Josefov is an Austria Hungarian fortress town near the border of Poland in the north of the Czech Republic. It has over forty kilometers of tunnels beneath its surface, and a wall around the outside so thick that goats and sheep live on top of it. It’s under populated, inhabited only by a small group of Romani gypsies and a few artists – one of which is a classical sculptor that rides his horse bare back around the town every day. All of this, as well as the preceding tour, meant that the Sexy Weirdos were feeling pretty God damn epic when we set up our equipment and played whatever was going through our stupid heads.

I’ve got to admit it; at first it annoyed the hell out of me. It felt like everyone was self indulging rather than composing, and there didn’t seem to be a discernible gap anywhere for vocals. I had no lyrics prepared, and was spooked by having to sing them in front of everyone without obsessing over them in private for months on end first.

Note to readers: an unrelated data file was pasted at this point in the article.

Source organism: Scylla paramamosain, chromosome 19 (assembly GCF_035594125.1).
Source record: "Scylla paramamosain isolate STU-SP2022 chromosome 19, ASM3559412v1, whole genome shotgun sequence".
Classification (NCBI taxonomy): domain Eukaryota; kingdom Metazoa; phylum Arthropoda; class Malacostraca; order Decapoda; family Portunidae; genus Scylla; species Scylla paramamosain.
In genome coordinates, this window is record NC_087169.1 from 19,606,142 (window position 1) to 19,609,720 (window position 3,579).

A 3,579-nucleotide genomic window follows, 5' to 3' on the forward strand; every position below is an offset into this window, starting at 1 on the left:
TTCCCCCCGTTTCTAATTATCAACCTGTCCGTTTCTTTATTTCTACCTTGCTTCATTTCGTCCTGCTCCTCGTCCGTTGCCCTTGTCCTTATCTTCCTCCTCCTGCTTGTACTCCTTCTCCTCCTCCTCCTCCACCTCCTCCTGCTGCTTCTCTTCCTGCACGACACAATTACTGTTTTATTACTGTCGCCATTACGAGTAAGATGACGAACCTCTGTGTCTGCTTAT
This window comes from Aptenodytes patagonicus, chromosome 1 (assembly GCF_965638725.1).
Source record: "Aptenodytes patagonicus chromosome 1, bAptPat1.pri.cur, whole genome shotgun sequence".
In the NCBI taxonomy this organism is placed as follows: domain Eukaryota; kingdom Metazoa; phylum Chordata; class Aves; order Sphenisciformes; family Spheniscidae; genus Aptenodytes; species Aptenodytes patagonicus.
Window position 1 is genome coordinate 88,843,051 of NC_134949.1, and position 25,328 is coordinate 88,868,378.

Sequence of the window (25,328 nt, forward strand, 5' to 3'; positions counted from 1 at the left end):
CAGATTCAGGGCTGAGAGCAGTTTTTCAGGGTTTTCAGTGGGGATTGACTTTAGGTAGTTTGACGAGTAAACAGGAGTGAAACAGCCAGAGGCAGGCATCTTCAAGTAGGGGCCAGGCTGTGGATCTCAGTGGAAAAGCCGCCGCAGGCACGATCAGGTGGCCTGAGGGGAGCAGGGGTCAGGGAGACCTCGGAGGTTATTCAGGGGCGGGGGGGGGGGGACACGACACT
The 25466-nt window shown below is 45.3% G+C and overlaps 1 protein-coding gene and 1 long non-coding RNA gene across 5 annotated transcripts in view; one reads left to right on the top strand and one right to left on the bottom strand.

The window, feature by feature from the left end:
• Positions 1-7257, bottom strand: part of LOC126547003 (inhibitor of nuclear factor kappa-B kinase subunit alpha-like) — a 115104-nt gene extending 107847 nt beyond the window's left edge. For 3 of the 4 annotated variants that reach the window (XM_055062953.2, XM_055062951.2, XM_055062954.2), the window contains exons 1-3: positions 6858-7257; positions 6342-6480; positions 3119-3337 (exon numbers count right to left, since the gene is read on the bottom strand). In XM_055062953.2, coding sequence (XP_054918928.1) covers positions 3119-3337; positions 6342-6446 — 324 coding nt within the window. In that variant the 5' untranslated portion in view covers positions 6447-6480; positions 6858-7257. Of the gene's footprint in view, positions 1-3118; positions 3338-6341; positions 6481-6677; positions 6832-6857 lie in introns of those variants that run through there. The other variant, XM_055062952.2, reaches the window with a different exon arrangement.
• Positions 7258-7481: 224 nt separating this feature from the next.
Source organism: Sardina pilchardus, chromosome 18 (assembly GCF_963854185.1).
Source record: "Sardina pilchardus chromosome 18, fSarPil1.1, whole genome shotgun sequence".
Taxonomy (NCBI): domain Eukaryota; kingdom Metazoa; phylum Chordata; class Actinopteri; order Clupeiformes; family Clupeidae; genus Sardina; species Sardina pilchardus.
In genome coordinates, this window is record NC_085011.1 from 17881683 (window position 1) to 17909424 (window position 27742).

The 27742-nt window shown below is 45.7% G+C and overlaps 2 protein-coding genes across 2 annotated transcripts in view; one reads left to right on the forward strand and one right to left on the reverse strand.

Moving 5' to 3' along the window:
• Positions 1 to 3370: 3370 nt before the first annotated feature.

However, something was emerging.

So that’s the romantic genesis story behind European English. The middle part of the story involves us slowly improving and adding to the tracks we wrote in that Austro Hungarian fortress town over the next couple of years, in OPINION: The making of European English / Sarah Tohinrehearsal rooms and on stages. Being of limited financial resources and having poor organisational skills has meant that the recording process has been incredibly trying at times. Hell, it took us far too long to even start recording. Multiple deadlines have been missed. We’ve screwed it up; other people have screwed it up too. Tempers have been frayed, and at times, harsh words have been spoken.

However, no blood has been spilled. And the end is in sight. At present, we have mixes being finalised, two potential covers being argued over, and several pieces of video to launch at you in the near future.